Graduation Year

2014

Document Type

Thesis

Degree

M.S.E.V.

Degree Name

MS in Environmental Engr. (M.S.E.V.)

Department

Environmental Engineering

Degree Granting Department

Civil & Environmental Engineering

Major Professor

Daniel H. Yeh, Ph.D.

Co-Major Professor

Albert Robert Rubin, Ph.D.

Committee Member

Albert Robert Rubin, Ph.D.

Committee Member

Piet Lens, Ph.D.

Keywords

Decentralized Treatment, Hydroponics, Sustainability, Urban Agriculture, Wastewater Reuse

Abstract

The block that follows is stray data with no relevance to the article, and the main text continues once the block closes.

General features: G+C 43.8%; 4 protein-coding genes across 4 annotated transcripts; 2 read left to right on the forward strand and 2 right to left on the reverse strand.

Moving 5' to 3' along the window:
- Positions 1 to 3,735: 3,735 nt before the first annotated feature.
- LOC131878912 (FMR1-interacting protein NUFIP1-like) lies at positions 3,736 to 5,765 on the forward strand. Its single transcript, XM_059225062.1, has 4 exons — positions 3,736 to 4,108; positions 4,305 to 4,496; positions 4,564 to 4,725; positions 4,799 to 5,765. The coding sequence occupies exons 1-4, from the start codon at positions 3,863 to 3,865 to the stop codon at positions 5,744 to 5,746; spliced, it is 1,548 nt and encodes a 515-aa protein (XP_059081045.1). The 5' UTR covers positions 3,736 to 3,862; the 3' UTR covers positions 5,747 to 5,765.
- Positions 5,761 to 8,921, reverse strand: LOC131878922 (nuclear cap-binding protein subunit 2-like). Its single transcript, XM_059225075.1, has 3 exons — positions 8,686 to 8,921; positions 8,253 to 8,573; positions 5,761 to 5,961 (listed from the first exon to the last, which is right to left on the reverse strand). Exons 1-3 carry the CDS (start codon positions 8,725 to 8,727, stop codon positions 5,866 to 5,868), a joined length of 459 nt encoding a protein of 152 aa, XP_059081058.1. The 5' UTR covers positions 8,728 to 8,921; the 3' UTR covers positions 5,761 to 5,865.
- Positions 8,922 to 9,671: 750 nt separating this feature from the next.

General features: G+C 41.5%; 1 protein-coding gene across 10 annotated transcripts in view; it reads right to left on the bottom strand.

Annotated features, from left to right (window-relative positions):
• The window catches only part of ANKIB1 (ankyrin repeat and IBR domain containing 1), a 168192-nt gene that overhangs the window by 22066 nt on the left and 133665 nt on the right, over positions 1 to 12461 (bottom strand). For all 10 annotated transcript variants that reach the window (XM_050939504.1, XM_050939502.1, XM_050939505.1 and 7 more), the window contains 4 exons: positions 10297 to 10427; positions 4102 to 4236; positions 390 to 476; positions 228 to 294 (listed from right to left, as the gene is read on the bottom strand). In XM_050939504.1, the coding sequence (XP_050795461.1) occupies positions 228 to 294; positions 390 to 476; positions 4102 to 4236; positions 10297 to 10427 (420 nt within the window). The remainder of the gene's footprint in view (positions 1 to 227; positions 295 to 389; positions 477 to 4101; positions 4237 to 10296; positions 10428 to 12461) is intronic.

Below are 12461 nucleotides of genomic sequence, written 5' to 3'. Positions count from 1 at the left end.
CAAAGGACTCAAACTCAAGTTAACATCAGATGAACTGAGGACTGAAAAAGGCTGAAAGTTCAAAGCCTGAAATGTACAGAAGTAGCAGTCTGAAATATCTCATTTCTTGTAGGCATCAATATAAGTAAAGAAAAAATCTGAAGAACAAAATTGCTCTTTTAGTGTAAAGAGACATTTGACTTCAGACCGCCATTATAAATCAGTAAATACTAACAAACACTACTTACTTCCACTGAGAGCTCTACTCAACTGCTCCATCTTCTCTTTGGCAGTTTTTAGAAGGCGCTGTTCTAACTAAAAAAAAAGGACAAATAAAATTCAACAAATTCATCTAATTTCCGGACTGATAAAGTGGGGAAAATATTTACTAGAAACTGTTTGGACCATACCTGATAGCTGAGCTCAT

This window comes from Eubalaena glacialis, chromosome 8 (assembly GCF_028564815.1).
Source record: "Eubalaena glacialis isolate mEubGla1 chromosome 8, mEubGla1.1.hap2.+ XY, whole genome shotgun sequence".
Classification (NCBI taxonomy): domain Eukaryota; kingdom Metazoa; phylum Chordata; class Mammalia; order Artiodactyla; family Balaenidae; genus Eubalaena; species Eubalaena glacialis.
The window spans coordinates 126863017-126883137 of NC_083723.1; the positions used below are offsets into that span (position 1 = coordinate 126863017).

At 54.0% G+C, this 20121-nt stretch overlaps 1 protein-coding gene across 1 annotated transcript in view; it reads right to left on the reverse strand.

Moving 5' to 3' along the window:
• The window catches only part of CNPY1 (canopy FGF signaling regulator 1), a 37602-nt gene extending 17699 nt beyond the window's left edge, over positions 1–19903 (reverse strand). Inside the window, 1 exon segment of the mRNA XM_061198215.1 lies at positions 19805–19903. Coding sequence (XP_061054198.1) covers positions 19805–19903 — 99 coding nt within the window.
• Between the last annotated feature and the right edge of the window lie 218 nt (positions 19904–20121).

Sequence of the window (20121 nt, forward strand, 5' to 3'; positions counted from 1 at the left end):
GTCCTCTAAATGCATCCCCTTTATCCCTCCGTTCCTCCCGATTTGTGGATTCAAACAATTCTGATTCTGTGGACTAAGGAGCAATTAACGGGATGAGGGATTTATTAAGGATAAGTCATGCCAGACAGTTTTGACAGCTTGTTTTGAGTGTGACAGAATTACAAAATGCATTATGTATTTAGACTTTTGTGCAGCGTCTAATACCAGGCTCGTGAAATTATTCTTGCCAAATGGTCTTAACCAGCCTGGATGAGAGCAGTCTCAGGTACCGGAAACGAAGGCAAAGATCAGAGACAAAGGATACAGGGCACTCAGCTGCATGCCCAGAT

The imbalance between global population growth and resource consumption is indicative of unsustainable practices and foreshadows a grim future of continued resource depletion, food and water scarcity, social inequality, and deteriorating public and environmental health. Meanwhile, the urban centers of the world continue to experience exponential growth resulting in overwhelmed food, water, and sanitation infrastructure. Decentralized and satellite wastewater treatment technologies capable of resource recovery, such as anaerobic membrane bioreactors (AnMBR), foster synergistic opportunities to help manage the food, energy, and water sectors of urban environments. Specifically, the nutrient concentration and high effluent quality of permeate produced by AnMBR systems present applicability in controlled environment agriculture (CEA). The efficacy of AnMBR permeate is evaluated in a hydroponics growth study of cucumber (Cucumis sativus) grown in an outdoor greenhouse and tomato (Lycopersicon lycopersicum) grown indoors. Nutrient analysis of permeate generated by a small, pilot scale AnMBR developed for the treatment of domestic wastewater at ambient temperature indicated sufficient concentrations of N and P elements, however high proportion of NH4+ in N species decreased growth performance. Opportunities for optimizing AnMBR permeate for hydroponics applications exist and thus imply synergistic integration of decentralized AnMBR technology with controlled environment agriculture (CEA) such as hydroponics. A model is proposed for the integration of decentralized AnMBR and CEA systems capable of producing usable plant products within the urban environment. The integration of these systems is proposed as a solution to the challenges of with food security, stressed water supplies, and environmental degradation associated with unchecked urban growth in the developing and developed world

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